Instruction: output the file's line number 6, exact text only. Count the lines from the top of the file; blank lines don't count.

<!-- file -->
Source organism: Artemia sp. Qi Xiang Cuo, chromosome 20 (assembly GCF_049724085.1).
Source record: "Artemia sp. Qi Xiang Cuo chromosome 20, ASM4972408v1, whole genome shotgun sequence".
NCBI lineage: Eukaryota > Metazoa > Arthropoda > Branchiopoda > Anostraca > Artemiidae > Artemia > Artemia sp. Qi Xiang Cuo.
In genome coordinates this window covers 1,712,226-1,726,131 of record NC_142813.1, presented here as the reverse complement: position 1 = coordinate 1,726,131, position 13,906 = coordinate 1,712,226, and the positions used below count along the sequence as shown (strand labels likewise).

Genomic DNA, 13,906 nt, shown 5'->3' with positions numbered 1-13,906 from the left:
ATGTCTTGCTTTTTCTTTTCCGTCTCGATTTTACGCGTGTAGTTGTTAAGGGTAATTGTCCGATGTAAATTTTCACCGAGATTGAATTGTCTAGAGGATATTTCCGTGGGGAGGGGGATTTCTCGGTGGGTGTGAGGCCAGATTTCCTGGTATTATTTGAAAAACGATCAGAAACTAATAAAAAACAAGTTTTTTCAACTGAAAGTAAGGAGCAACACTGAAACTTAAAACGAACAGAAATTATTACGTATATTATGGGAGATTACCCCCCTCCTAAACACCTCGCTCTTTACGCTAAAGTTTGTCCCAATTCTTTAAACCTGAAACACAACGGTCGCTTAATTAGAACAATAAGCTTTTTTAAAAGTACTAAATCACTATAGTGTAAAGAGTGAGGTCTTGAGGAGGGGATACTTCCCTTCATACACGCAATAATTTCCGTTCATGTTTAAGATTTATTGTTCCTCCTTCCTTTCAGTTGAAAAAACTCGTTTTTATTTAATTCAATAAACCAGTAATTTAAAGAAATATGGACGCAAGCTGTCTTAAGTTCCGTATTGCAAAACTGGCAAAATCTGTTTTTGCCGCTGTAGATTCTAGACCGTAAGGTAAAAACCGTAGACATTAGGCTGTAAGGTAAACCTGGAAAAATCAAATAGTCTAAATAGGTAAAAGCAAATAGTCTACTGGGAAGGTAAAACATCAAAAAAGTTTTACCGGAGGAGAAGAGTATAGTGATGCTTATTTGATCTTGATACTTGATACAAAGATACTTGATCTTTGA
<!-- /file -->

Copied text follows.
ATGTCTTGCTTTTTCTTTTCCGTCTCGATTTTACGCGTGTAGTTGTTAAGGGTAATTGTCCGATGTAAATTTTCACCGAGATTGAATTGTCTAGAGGATATTTCCGTGGGGAGGGGGATTTCTCGGTGGGTGTGAGGCCAGATTTCCTGGTATTATTTGAAAAACGATCAGAAACTAATAAAAAACAAGTTTTTTCAACTGAAAGTAAGGAGCAACACTGAAACTTAAAACGAACAGAAATTATTACGTATATTATGGGAGATTACCCCCCTCCTAAACACCTCGCTCTTTACGCTAAAGTTTGTCCCAATTCTTTAAACCTGAAACACAACGGTCGCTTAATTAGAACAATAAGCTTTTTTAAAAGTACTAAATCACTATAGTGTAAAGAGTGAGGTCTTGAGGAGGGGATACTTCCCTTCATACACGCAATAATTTCCGTTCATGTTTAAGATTTATTGTTCCTCCTTCCTTTCAGTTGAAAAAACTCGTTTTTATTTAATTCAATAAACCAGTAATTTAAAGAAATATGGACGCAAGCTGTCTTAAGTTCCGTATTGCAAAACTGGCAAAATCTGTTTTTGCCGCTGTAGATTCTAGACCGTAAGGTAAAAACCGTAGACATTAGGCTGTAAGGTAAACCTGGAAAAATCAAATAGTCTAAATAGGTAAAAGCAAATAGTCTACTGGGAAGGTAAAACATCAAAAAAGTTTTACCGGAGGAGAAGAGTATAGTGATGCTTATTTGATCTTGATACTTGATACAAAGATACTTGATCTTTGA